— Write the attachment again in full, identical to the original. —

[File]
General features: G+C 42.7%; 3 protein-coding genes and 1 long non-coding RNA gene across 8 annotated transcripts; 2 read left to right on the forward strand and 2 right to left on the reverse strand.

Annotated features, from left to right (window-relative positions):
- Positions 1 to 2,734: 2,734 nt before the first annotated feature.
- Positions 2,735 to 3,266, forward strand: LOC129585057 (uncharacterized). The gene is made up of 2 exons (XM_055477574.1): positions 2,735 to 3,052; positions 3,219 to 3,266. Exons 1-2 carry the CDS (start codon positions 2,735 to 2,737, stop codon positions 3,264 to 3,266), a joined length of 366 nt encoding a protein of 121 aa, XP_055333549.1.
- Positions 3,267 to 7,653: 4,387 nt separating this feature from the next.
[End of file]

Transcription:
General features: G+C 42.7%; 3 protein-coding genes and 1 long non-coding RNA gene across 8 annotated transcripts; 2 read left to right on the forward strand and 2 right to left on the reverse strand.

Annotated features, from left to right (window-relative positions):
- Positions 1 to 2,734: 2,734 nt before the first annotated feature.
- Positions 2,735 to 3,266, forward strand: LOC129585057 (uncharacterized). The gene is made up of 2 exons (XM_055477574.1): positions 2,735 to 3,052; positions 3,219 to 3,266. Exons 1-2 carry the CDS (start codon positions 2,735 to 2,737, stop codon positions 3,264 to 3,266), a joined length of 366 nt encoding a protein of 121 aa, XP_055333549.1.
- Positions 3,267 to 7,653: 4,387 nt separating this feature from the next.